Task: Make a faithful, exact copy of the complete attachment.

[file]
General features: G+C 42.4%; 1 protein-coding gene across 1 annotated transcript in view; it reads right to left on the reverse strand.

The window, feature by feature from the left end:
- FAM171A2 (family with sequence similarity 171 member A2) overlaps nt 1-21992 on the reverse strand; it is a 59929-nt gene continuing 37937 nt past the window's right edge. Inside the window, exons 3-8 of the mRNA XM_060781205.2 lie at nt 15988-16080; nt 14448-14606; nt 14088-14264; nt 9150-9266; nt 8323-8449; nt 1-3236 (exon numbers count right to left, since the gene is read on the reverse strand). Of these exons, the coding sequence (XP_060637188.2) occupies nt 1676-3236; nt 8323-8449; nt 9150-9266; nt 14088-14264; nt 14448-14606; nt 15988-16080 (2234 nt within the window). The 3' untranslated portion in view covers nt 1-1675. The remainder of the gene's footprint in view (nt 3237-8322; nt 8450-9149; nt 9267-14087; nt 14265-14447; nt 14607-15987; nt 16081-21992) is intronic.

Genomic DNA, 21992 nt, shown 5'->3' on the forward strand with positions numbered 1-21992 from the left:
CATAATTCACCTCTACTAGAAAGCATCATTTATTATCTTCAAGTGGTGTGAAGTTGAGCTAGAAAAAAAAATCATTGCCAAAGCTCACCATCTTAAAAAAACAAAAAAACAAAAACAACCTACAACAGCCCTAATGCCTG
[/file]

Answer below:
General features: G+C 42.4%; 1 protein-coding gene across 1 annotated transcript in view; it reads right to left on the reverse strand.

The window, feature by feature from the left end:
- FAM171A2 (family with sequence similarity 171 member A2) overlaps nt 1-21992 on the reverse strand; it is a 59929-nt gene continuing 37937 nt past the window's right edge. Inside the window, exons 3-8 of the mRNA XM_060781205.2 lie at nt 15988-16080; nt 14448-14606; nt 14088-14264; nt 9150-9266; nt 8323-8449; nt 1-3236 (exon numbers count right to left, since the gene is read on the reverse strand). Of these exons, the coding sequence (XP_060637188.2) occupies nt 1676-3236; nt 8323-8449; nt 9150-9266; nt 14088-14264; nt 14448-14606; nt 15988-16080 (2234 nt within the window). The 3' untranslated portion in view covers nt 1-1675. The remainder of the gene's footprint in view (nt 3237-8322; nt 8450-9149; nt 9267-14087; nt 14265-14447; nt 14607-15987; nt 16081-21992) is intronic.

Genomic DNA, 21992 nt, shown 5'->3' on the forward strand with positions numbered 1-21992 from the left:
CATAATTCACCTCTACTAGAAAGCATCATTTATTATCTTCAAGTGGTGTGAAGTTGAGCTAGAAAAAAAAATCATTGCCAAAGCTCACCATCTTAAAAAAACAAAAAAACAAAAACAACCTACAACAGCCCTAATGCCTG